My friend Jerry, a scientist who studiesÂ Lake ErieÂ algae,Â visited the GED class where I tutor to talk about his work. I learned a lot about his research, and I also learned some new words, which I’ve had fun investigating.
Jerry studies diatoms, one-celled plants that have a silica shell called a frustule. I rushed home to check outÂ this word’sÂ etymology and was gratified to find an interesting history. A frustum is a little bite or piece of something, both in English and in Latin, and the -ule ending (Latin frustulum), called a diminutive,Â makes it even littler and cuter.Â The frustules of diatoms areÂ so cute and so little, you need a microscope to see them, and, fortunately, Jerry brought one today to allow us to gaze upon them.
Looking further,Â I discoveredÂ that the root of these words is the verb fruor, which means enjoy, as you would enjoy a little bite of food.
So frustule is related to the words fruit, fructose, and frugal, all derived from the verb fruor. (But not frustrate, from frustra, meaning in vain.)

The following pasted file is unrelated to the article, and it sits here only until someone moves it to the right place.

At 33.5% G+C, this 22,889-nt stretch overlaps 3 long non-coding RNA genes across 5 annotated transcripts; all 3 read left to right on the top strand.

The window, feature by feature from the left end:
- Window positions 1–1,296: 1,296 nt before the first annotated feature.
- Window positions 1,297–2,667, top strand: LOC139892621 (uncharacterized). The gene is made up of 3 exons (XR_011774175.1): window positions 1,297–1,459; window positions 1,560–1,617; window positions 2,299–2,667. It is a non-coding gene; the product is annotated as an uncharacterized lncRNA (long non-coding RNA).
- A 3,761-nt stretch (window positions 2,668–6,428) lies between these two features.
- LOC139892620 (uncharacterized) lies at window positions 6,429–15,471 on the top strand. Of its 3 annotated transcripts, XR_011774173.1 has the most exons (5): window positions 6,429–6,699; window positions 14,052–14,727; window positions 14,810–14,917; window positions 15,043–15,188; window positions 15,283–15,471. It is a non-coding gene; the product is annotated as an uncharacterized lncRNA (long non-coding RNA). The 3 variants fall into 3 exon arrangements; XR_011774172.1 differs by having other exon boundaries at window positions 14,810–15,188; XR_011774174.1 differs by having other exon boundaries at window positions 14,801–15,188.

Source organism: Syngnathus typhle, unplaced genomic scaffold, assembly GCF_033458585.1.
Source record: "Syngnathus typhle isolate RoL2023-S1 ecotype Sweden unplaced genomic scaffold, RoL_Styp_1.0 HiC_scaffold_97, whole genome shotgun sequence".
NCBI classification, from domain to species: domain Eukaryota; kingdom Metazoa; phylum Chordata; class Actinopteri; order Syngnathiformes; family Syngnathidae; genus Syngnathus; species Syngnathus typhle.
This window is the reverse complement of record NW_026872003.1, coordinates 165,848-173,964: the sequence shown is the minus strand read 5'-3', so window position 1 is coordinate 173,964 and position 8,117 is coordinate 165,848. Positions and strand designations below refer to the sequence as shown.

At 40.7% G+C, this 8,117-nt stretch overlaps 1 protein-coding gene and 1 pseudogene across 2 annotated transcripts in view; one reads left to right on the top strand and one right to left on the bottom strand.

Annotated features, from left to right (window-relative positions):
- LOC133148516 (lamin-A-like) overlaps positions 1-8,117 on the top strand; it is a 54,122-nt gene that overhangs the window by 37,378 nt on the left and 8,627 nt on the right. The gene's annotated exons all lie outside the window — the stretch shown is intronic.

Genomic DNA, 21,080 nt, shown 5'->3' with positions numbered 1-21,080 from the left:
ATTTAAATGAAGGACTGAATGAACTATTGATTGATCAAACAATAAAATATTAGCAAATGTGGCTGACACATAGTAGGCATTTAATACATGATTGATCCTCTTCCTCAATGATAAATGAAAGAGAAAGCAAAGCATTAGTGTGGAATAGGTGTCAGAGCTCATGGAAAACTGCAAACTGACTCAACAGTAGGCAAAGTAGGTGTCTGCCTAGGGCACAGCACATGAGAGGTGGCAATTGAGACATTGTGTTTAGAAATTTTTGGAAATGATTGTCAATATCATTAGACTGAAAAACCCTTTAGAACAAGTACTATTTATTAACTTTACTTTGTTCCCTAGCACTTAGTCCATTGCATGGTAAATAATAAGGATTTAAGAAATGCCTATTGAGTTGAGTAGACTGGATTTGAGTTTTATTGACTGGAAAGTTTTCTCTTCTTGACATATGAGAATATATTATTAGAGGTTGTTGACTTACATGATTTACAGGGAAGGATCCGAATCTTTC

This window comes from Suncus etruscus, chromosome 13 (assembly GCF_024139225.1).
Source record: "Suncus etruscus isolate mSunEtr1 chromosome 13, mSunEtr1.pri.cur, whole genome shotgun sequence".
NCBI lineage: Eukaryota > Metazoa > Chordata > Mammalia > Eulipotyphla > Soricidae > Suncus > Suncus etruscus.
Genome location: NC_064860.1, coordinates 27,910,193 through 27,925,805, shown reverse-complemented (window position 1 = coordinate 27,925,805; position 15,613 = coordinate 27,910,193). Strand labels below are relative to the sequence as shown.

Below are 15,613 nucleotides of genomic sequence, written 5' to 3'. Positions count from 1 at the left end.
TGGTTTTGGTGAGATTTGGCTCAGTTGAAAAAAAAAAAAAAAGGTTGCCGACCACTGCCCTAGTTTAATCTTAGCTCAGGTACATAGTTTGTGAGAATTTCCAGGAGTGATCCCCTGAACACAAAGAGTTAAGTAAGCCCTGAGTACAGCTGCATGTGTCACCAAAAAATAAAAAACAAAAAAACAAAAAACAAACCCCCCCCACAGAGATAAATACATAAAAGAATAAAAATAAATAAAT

Then IÂ got curious about diatomÂ and found itÂ means cut in two, becauseÂ diatoms appear to be in two parts. Each one has two thecae, or coverings. So a theca (and I’m going to share this first-declension singular and plural with my students tomorrow — theca and thecae) is a shield or container in Latin, borrowed from the original Greek word. Hence the words bibliotheca or bibliotheque for aÂ library (holder of books) but also — wait for it — cinematheque (holder of movies!)
As my husband John, director of the Cleveland Institute of Art Cinematheque,Â points out, everything in the end comes back to the Cinematheque.
My students are amused to learn that “disco” in Latin means “learn.” The root of discotheque “disco” is Greek for “disc,” i.e., “record.” Discotheques, as you point out, went the way of vinyl discs!
So was a discotheque a holder of discos? What’s a disco? What happened to them? They seem to have disappeared.